In general, you want to take a look at your basic needs such as food, shelter, air, water, security and health and try and satisfy those first.  That does not mean that you cannot launch into a long-term project with a higher set of goals, but it does mean that you can keep an eye on those things that can sabotage your progress.

You want to surround yourself with people who are going to be helpful and have a positive, can-do attitude rather than telling you what you can’t do and cutting you down all the time.

As people as diverse as Dale Carnegie and Gautama Buddha have been pointing out for quite some time, what you dwell upon you become.  Everything you watch, listen to, read, and think about programs your subconscious.  If you watch reality shows about trailer trash losers, you will start to act more like a trailer trash loser.  Your mind is your greatest tool and your greatest asset if you use it properly.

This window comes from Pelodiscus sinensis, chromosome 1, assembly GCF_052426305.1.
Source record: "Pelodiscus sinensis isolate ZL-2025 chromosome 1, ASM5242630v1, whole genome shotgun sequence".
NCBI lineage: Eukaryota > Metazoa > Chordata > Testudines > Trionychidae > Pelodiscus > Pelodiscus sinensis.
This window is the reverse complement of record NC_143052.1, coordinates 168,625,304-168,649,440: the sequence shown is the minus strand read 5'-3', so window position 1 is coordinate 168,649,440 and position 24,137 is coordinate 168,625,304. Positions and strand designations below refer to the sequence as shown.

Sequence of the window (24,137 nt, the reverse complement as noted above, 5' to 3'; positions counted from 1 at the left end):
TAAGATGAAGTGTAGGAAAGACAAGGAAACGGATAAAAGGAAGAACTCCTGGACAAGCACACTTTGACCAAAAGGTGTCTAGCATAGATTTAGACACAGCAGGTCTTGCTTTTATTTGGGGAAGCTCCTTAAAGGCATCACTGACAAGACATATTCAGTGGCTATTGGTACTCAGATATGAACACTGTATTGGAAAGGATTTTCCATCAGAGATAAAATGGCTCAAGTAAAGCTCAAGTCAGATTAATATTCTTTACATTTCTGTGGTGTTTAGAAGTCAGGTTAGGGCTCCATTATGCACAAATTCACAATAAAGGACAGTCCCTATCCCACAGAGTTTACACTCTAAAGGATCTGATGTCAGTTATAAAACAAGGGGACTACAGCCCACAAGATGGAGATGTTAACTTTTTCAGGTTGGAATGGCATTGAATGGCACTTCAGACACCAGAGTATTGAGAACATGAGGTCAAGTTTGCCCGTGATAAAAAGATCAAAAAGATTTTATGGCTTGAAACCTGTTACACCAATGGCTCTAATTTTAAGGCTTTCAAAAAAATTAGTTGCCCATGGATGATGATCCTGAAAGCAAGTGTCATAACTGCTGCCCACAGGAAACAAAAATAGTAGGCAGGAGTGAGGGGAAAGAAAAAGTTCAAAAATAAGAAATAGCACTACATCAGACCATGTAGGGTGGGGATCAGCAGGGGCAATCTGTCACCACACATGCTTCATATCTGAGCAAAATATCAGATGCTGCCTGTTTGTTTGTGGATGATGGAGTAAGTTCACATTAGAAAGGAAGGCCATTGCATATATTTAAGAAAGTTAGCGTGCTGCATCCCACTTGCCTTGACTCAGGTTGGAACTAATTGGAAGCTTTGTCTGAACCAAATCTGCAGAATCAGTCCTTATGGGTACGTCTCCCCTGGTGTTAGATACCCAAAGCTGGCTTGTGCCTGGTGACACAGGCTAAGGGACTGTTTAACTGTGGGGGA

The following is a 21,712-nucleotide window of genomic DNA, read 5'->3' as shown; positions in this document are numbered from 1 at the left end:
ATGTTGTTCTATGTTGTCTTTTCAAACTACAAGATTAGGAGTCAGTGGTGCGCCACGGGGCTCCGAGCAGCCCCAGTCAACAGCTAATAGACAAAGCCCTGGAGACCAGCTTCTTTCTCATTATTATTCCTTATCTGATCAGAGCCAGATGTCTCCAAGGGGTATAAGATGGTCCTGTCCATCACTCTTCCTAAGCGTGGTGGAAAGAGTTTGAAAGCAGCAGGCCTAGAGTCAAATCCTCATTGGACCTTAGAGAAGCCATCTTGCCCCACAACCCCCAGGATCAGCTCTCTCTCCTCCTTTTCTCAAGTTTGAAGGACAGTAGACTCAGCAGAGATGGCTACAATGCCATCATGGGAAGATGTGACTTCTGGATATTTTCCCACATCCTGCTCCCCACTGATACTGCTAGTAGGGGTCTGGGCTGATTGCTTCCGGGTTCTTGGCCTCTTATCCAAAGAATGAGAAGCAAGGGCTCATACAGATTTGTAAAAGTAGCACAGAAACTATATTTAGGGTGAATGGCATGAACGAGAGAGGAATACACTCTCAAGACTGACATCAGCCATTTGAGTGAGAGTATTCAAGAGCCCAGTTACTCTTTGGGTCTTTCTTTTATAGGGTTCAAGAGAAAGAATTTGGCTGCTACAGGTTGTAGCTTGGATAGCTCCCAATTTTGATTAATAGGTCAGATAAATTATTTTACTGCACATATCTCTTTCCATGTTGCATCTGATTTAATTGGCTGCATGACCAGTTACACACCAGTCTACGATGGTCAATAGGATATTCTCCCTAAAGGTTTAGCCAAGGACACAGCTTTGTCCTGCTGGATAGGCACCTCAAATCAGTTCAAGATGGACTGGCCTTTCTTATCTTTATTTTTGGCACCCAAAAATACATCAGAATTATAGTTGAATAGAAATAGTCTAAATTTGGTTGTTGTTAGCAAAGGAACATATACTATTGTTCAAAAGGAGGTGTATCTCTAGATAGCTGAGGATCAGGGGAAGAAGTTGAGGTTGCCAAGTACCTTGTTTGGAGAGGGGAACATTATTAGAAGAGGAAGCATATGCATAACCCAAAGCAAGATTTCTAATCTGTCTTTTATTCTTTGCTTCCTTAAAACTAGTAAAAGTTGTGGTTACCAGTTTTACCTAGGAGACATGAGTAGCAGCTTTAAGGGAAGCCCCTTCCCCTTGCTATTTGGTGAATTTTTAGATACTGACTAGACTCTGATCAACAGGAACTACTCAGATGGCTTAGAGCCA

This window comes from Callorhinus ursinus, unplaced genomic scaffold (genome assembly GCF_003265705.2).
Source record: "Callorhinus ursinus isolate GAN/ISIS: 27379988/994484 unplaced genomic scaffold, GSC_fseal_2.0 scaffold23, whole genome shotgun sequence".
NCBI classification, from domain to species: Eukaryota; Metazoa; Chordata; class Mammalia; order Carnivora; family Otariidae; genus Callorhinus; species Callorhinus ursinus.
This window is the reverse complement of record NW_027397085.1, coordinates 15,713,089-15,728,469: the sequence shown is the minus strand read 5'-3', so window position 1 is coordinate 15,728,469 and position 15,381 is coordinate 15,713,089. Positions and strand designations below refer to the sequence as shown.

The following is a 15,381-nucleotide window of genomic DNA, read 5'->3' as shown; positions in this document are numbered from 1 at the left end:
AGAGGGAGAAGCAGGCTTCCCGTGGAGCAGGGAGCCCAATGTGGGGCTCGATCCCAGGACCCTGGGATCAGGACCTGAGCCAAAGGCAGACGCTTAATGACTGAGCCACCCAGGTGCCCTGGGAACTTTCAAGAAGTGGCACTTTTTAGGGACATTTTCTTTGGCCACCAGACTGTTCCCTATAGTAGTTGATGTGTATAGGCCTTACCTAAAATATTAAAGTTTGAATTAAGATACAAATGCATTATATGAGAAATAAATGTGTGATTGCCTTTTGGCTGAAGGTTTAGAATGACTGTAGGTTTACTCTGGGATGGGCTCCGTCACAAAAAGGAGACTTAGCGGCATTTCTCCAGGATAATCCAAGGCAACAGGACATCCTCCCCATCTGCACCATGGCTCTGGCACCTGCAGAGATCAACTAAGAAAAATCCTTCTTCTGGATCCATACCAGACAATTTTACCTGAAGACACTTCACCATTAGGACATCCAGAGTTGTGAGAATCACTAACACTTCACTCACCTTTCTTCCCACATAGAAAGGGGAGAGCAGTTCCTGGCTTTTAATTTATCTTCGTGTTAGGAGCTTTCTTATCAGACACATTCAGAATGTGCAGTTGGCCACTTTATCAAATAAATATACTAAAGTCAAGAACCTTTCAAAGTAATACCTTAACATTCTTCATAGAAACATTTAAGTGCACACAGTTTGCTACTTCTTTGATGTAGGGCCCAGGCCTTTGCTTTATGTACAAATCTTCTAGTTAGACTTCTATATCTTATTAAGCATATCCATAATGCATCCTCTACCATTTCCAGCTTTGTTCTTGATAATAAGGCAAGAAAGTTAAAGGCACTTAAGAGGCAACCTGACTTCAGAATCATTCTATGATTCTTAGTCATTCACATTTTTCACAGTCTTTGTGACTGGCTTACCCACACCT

It does not require being a genius to make money in this society.  In fact, three things that can tend to hamper your tendency to make money are being handicapped, being moral, or being really intelligent and not focusing on mundane matters.  Three things that can help you make money are being one-pointed, having friends with common goals who work together, and already having money.

Here’s the thing, though.  Money in and of itself won’t make you happy.  Poverty can make you miserable.  There are few things more miserable than watching your child die because you can’t afford to get them the medical care they need, for example.  A certain amount of money, on the other hand, can make your life more comfortable and facilitate other actions.  The real question is, how do you live happily ever after?

No one can say for sure what will happen tomorrow, so “ever after” is hard to guarantee.  Today, on the other hand, is a lot easier, and if you learn to make each day happy then that adds up to an overall happy existence.